Category Archives: ethics

Glade to Disclose Chemicals in Products

In the past I have covered marketing and social media issues on the Glade brand of home fragrances. Specifically I visited their unique pop up store for the senses in the meat packing district in NYC and discussed how they attempted to build social media buzz.  However, total honesty with customers may be a better marketing strategy.  This week Glade announced that they would disclose the ingredients in some of their home fragrance products.  This is a welcomed change from the prior strategy of evasion.  The New York Times reported that Glade will list the ingredients in most products on the SC Johnson website.  The article can be accessed by clicking: Glade to Disclose Chemicals. glade pack

There is legitimate customer concern over common chemicals in our products and without clear disclosure people are unable to judge.  Unfortunately even with disclosure many of the common chemical and additive names are a mystery to non-chemists.  I would encourage companies to not only disclose the ingredients, but pledge to use only those additives that are proven safe.  This would be awesome marketing and has already been adopted by some firms.

Given a choice, I buy products that I believe have the least harmful ingredients and price isn’t always the indicator. For example, I use pure white vinegar to wash fruit and veggies and that’s cheaper than any commercial brand on the market.  Even if you buy the most expensive cosmetics you can’t be sure what is in them.

One option is to use the database Skin Deep. Here you can input many products to find out whether or not they are harmful to humans and exactly how they may be problematic. Warning:  It is a bit scary…..

When I visited the Glade pop up store I had a great time smelling the different rooms, but the chemicals in the products were a big turn off and I threw away the smelly samples the next day.

Glade… do not just report the chemicals, please use natural ingredients.  They are much nicer.


McDonald’s or Wendy’s: Who Manages Issues Better on Mother’s Day? 


Fair Wages

                     Kids at McDonald’s protesting to raise wages.

On Mother’s Day 2015 my 9 year old son and his group from the Workman’s Circle brought cards to the moms working the weekend shift at McDonald’s.  The message was to wish these workers a $15 minimum wage to help them support their families. Armed with a package of pennies my child ordered a cone and began to count them one by one. That’s when the corporate machine jumped into action and gave out free ice cream to all the kids. None of them refused and it became difficult to chant “Justice for workers.”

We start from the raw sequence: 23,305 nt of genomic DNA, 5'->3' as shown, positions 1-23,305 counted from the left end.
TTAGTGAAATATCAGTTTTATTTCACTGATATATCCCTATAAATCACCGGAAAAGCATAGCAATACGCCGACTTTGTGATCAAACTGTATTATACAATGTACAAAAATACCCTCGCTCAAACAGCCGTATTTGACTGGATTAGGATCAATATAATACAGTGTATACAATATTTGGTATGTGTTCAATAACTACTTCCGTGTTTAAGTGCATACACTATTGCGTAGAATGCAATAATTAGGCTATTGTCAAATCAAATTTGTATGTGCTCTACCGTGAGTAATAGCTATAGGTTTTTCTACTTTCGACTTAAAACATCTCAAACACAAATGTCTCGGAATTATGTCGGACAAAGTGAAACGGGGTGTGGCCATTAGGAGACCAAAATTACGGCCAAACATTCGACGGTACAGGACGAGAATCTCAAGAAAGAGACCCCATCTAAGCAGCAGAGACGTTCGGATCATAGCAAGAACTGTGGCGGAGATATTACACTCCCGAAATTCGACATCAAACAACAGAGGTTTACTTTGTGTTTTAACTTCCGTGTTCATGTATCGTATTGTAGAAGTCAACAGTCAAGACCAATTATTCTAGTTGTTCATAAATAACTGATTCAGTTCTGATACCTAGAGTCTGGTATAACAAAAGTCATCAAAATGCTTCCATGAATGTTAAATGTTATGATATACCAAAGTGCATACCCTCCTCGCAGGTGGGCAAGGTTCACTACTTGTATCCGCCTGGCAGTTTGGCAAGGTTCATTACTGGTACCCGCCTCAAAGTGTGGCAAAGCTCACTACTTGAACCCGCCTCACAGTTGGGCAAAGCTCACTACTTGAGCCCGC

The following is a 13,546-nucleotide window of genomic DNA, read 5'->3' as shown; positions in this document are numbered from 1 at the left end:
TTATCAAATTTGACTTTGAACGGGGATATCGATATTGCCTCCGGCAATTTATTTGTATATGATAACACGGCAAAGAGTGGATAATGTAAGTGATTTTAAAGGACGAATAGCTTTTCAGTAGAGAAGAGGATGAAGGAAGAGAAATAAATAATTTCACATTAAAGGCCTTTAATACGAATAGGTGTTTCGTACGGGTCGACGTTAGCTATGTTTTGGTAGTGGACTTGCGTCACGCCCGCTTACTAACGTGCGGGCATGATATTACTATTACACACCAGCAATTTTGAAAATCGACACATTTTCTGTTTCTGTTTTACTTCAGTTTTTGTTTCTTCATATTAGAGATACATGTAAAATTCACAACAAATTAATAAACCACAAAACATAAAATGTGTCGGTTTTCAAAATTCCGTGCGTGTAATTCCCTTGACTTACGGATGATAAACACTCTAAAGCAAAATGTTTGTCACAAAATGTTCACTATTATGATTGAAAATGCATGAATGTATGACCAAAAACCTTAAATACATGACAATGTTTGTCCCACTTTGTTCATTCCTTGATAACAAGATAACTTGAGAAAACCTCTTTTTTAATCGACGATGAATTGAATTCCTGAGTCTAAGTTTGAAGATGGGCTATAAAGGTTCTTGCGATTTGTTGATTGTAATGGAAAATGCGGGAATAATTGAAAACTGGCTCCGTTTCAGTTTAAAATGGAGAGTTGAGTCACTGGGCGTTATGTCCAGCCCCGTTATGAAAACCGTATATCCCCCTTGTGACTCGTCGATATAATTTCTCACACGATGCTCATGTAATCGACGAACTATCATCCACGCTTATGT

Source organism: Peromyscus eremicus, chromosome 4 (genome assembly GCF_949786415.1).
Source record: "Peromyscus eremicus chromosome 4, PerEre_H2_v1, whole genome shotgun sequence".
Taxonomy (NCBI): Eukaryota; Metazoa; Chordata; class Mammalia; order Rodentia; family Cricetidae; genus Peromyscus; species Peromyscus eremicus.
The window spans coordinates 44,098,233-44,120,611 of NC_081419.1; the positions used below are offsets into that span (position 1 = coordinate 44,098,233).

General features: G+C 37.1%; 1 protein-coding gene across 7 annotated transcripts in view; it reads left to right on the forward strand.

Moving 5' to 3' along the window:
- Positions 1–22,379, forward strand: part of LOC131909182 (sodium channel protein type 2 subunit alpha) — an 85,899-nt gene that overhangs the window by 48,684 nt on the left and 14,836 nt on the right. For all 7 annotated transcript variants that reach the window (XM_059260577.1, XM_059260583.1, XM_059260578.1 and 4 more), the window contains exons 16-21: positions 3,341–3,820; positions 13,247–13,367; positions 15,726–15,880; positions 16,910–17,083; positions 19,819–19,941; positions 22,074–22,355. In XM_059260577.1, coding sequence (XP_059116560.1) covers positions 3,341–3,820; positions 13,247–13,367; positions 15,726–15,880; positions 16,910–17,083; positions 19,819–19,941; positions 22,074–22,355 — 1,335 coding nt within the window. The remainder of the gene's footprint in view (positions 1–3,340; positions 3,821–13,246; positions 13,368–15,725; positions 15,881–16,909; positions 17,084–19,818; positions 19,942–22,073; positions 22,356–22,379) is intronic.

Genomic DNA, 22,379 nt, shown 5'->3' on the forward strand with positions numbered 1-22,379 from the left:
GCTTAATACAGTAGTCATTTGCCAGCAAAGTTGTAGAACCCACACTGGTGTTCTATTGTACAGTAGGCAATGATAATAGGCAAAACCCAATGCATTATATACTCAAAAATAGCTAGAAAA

Foiled at McDonald’s the group moved on to Wendy’s where the manager yelled at them and threatened to call the police. There they stayed fueled from the free ice cream and continued their calls for fair wages for moms.

The kids have a history with Wendy’s because the company has refused to pay an additional penny a pound for tomatoes grown by Florida farm workers.   Looks like Wendy’s should think about a number of their policies.

You may be wondering what this has to do with social media and mobile marketing.  Social issues diffuse more quickly through the population than ever before and customers, when united, can alter long held corporate policies.  Social media can also shed light on issues if people widely share them. has had some big successes in altering corporate policies.  I wish it would start to work for global warming…

Here is a link to the article in the Daily News.

As I have said before I love pod casts.  One of my favorites is Mitch Joel’s Twist Image Pod Cast in which he discusses various aspects of digital media with his friends and colleagues.   Last week he interviewed Douglas Rushkoff who is an author and media critic.

The conversation revolved around the corporate ownership of social media and the role individuals play in creating content for big brands.  Rushkoff criticizes both the output and the content creation process because those who benefit from the sharing and the likes are the corporations who host the material and not those who create it.  The original hope for social networking platforms was that they would democratize communications, allowing anyone to share his or her opinion, art or ideas.

In reality social networking has become a means for companies to track individuals and serve them advertising to sell products, rather than allowing for free expression. The problem is compounded when those who create content act to increase their social media presence by playing to the crowd and as a result reducing their creativity. What was initially empowering for individuals is now owned by brands.


Social networks have become mass media with the same goals as television, radio or print.  There is the illusion that social networks serve the greater good, however as Mitch Joel says…’meet the new boss, same as the old boss.’

Rushkoff goes onto explain that free  isn’t always better, citing examples of paid media that have higher quality than user generated content. For example, he mentions HBO and Netflix, two services that deliver strong programming as compared to YouTube videos that individuals create and post.

One danger is that children are growing up in a world where they catalog and share their thoughts, feelings, ideas, talent and dreams without ever considering what it means to “sell out.”  In fact, teens who Rushkoff interviewed, could not define the concept of selling out.

Of course, we are all complicit in our usage of social media when it serves our purposes.  As a professor who teaches social media marketing to students I am well aware of the  paradox.